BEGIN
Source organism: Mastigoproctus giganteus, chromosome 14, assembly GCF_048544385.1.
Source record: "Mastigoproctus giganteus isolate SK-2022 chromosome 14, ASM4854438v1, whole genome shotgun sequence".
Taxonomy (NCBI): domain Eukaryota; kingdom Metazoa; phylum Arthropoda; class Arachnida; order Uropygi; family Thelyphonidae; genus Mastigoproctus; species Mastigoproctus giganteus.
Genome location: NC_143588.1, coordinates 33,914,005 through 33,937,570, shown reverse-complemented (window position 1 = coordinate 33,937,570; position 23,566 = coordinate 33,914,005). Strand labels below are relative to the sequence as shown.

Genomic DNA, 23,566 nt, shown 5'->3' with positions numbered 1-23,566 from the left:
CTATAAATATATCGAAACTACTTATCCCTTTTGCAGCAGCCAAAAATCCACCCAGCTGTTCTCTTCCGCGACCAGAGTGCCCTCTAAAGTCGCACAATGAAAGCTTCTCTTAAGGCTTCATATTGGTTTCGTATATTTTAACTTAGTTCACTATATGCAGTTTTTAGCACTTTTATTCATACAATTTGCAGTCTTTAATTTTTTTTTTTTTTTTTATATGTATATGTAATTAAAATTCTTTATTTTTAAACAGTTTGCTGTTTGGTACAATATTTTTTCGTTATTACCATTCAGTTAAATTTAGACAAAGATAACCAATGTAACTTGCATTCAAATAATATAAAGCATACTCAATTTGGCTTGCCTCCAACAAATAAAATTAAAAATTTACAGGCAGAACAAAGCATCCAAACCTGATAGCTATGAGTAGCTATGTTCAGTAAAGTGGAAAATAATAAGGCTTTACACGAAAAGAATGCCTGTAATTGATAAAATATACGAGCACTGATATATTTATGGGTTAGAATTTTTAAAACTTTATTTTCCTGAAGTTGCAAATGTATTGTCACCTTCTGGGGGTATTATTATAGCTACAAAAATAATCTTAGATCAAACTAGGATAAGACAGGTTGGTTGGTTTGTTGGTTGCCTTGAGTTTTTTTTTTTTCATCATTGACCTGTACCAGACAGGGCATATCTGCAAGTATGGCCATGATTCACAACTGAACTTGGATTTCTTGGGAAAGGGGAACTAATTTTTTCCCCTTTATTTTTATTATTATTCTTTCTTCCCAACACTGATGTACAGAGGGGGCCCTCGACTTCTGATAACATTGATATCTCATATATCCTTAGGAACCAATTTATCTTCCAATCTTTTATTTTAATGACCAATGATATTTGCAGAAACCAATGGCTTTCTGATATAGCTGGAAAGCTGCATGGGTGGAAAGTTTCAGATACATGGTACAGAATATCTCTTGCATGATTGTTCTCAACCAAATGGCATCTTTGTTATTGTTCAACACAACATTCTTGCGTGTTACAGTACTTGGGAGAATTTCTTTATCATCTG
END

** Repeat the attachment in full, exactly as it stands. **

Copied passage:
Source organism: Mastigoproctus giganteus, chromosome 14, assembly GCF_048544385.1.
Source record: "Mastigoproctus giganteus isolate SK-2022 chromosome 14, ASM4854438v1, whole genome shotgun sequence".
Taxonomy (NCBI): domain Eukaryota; kingdom Metazoa; phylum Arthropoda; class Arachnida; order Uropygi; family Thelyphonidae; genus Mastigoproctus; species Mastigoproctus giganteus.
Genome location: NC_143588.1, coordinates 33,914,005 through 33,937,570, shown reverse-complemented (window position 1 = coordinate 33,937,570; position 23,566 = coordinate 33,914,005). Strand labels below are relative to the sequence as shown.

Genomic DNA, 23,566 nt, shown 5'->3' with positions numbered 1-23,566 from the left:
CTATAAATATATCGAAACTACTTATCCCTTTTGCAGCAGCCAAAAATCCACCCAGCTGTTCTCTTCCGCGACCAGAGTGCCCTCTAAAGTCGCACAATGAAAGCTTCTCTTAAGGCTTCATATTGGTTTCGTATATTTTAACTTAGTTCACTATATGCAGTTTTTAGCACTTTTATTCATACAATTTGCAGTCTTTAATTTTTTTTTTTTTTTTTATATGTATATGTAATTAAAATTCTTTATTTTTAAACAGTTTGCTGTTTGGTACAATATTTTTTCGTTATTACCATTCAGTTAAATTTAGACAAAGATAACCAATGTAACTTGCATTCAAATAATATAAAGCATACTCAATTTGGCTTGCCTCCAACAAATAAAATTAAAAATTTACAGGCAGAACAAAGCATCCAAACCTGATAGCTATGAGTAGCTATGTTCAGTAAAGTGGAAAATAATAAGGCTTTACACGAAAAGAATGCCTGTAATTGATAAAATATACGAGCACTGATATATTTATGGGTTAGAATTTTTAAAACTTTATTTTCCTGAAGTTGCAAATGTATTGTCACCTTCTGGGGGTATTATTATAGCTACAAAAATAATCTTAGATCAAACTAGGATAAGACAGGTTGGTTGGTTTGTTGGTTGCCTTGAGTTTTTTTTTTTTCATCATTGACCTGTACCAGACAGGGCATATCTGCAAGTATGGCCATGATTCACAACTGAACTTGGATTTCTTGGGAAAGGGGAACTAATTTTTTCCCCTTTATTTTTATTATTATTCTTTCTTCCCAACACTGATGTACAGAGGGGGCCCTCGACTTCTGATAACATTGATATCTCATATATCCTTAGGAACCAATTTATCTTCCAATCTTTTATTTTAATGACCAATGATATTTGCAGAAACCAATGGCTTTCTGATATAGCTGGAAAGCTGCATGGGTGGAAAGTTTCAGATACATGGTACAGAATATCTCTTGCATGATTGTTCTCAACCAAATGGCATCTTTGTTATTGTTCAACACAACATTCTTGCGTGTTACAGTACTTGGGAGAATTTCTTTATCATCTG